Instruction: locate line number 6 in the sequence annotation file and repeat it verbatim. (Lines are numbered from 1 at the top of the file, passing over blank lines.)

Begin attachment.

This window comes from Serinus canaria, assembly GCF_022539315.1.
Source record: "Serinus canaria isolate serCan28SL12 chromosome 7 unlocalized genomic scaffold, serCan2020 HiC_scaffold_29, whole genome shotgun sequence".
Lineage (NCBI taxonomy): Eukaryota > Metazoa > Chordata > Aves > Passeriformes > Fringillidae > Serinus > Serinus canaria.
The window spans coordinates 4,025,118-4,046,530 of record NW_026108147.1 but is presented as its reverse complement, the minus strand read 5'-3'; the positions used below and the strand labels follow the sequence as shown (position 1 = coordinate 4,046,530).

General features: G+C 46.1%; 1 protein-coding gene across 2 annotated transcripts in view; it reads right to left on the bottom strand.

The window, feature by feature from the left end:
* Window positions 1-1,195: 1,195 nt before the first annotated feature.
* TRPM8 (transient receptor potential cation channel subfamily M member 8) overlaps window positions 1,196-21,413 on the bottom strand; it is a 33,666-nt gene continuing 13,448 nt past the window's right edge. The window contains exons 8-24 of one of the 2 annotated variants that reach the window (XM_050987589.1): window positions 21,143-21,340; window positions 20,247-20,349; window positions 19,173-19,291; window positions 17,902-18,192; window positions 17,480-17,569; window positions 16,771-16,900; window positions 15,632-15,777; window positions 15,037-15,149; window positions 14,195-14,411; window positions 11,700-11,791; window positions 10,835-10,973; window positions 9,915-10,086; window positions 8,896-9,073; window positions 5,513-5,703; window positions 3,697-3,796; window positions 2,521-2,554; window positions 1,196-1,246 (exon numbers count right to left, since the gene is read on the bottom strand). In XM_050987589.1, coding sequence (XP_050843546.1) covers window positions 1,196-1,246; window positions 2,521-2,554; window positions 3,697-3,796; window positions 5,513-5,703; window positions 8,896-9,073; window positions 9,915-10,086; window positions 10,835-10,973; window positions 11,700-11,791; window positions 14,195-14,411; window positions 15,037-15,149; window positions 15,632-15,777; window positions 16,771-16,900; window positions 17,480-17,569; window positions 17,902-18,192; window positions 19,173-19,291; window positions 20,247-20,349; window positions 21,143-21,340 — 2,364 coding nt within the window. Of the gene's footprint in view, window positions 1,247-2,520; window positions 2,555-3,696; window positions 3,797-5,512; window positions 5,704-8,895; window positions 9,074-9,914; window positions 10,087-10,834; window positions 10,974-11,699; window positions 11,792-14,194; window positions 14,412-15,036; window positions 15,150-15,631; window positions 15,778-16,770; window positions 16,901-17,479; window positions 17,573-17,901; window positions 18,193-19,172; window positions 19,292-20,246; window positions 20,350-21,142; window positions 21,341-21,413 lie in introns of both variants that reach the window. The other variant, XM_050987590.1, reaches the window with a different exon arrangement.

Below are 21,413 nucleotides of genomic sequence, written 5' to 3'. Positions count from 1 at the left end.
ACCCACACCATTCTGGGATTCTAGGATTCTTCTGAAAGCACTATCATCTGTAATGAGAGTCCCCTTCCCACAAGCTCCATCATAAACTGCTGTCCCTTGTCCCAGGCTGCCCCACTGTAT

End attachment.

The window, feature by feature from the left end: